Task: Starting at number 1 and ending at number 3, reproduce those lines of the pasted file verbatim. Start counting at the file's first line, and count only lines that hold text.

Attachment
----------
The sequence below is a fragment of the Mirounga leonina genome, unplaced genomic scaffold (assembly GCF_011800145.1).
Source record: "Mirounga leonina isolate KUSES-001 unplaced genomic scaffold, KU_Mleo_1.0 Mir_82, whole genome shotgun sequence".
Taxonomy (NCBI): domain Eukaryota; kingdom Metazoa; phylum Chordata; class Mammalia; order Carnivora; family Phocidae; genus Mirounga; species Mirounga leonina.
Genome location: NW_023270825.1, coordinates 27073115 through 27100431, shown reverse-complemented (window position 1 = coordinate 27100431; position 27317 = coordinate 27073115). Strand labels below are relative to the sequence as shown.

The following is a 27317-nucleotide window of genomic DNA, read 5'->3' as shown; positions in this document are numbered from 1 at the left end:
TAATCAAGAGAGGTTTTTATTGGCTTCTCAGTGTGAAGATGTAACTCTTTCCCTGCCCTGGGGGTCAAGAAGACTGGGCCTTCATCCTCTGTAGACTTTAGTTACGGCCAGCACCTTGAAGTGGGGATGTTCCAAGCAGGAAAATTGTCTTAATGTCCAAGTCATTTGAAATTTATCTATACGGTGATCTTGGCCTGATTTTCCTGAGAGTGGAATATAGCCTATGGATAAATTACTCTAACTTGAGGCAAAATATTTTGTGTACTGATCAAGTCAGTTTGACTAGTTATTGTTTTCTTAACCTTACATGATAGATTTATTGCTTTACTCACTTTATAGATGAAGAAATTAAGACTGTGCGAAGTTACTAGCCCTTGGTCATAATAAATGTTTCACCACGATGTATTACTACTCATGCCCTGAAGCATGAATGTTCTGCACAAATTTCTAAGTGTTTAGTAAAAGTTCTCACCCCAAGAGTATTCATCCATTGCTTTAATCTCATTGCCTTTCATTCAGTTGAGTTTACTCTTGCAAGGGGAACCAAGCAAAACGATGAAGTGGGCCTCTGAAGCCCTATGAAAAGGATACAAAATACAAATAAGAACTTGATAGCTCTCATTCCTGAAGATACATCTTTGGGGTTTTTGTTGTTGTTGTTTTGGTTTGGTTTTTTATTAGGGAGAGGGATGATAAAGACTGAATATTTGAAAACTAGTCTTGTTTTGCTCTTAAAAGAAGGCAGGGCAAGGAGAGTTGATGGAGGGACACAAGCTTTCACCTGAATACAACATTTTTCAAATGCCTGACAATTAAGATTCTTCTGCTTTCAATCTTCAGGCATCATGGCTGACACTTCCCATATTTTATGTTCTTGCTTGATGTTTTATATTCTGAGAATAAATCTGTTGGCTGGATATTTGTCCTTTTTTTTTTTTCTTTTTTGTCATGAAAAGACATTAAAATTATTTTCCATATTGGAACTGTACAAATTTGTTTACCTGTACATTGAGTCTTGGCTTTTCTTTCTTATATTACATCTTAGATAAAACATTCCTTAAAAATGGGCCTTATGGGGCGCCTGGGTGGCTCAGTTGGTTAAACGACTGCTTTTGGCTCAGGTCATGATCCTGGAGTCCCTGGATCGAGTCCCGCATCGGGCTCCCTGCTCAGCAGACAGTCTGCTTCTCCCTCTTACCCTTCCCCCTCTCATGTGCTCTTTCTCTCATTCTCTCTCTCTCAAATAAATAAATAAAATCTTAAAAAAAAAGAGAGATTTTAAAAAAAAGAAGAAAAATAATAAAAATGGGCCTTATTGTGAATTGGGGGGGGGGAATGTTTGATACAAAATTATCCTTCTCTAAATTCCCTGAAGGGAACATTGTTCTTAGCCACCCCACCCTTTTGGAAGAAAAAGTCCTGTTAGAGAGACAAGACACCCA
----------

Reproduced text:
The sequence below is a fragment of the Mirounga leonina genome, unplaced genomic scaffold (assembly GCF_011800145.1).
Source record: "Mirounga leonina isolate KUSES-001 unplaced genomic scaffold, KU_Mleo_1.0 Mir_82, whole genome shotgun sequence".
Taxonomy (NCBI): domain Eukaryota; kingdom Metazoa; phylum Chordata; class Mammalia; order Carnivora; family Phocidae; genus Mirounga; species Mirounga leonina.